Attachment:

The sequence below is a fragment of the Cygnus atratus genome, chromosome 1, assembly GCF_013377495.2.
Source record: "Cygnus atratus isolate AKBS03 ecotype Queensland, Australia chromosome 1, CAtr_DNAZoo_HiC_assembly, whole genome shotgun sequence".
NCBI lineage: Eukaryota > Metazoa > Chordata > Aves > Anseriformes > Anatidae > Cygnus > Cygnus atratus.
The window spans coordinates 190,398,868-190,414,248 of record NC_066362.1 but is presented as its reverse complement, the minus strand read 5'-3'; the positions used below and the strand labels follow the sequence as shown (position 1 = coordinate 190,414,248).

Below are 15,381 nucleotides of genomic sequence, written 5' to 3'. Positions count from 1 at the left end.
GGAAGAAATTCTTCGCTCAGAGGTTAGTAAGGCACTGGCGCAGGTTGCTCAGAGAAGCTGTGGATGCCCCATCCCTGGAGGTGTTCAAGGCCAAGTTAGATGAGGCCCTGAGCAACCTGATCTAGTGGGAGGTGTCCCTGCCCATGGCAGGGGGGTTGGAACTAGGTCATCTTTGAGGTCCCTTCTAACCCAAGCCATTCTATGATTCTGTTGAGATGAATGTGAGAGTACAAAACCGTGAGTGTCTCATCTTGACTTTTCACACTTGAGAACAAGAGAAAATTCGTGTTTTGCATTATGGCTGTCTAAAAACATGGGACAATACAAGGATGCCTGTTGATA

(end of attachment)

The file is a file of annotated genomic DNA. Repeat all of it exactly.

The sequence below is a fragment of the Cygnus atratus genome, chromosome 1, assembly GCF_013377495.2.
Source record: "Cygnus atratus isolate AKBS03 ecotype Queensland, Australia chromosome 1, CAtr_DNAZoo_HiC_assembly, whole genome shotgun sequence".
NCBI lineage: Eukaryota > Metazoa > Chordata > Aves > Anseriformes > Anatidae > Cygnus > Cygnus atratus.
The window spans coordinates 190,398,868-190,414,248 of record NC_066362.1 but is presented as its reverse complement, the minus strand read 5'-3'; the positions used below and the strand labels follow the sequence as shown (position 1 = coordinate 190,414,248).

Below are 15,381 nucleotides of genomic sequence, written 5' to 3'. Positions count from 1 at the left end.
GGAAGAAATTCTTCGCTCAGAGGTTAGTAAGGCACTGGCGCAGGTTGCTCAGAGAAGCTGTGGATGCCCCATCCCTGGAGGTGTTCAAGGCCAAGTTAGATGAGGCCCTGAGCAACCTGATCTAGTGGGAGGTGTCCCTGCCCATGGCAGGGGGGTTGGAACTAGGTCATCTTTGAGGTCCCTTCTAACCCAAGCCATTCTATGATTCTGTTGAGATGAATGTGAGAGTACAAAACCGTGAGTGTCTCATCTTGACTTTTCACACTTGAGAACAAGAGAAAATTCGTGTTTTGCATTATGGCTGTCTAAAAACATGGGACAATACAAGGATGCCTGTTGATA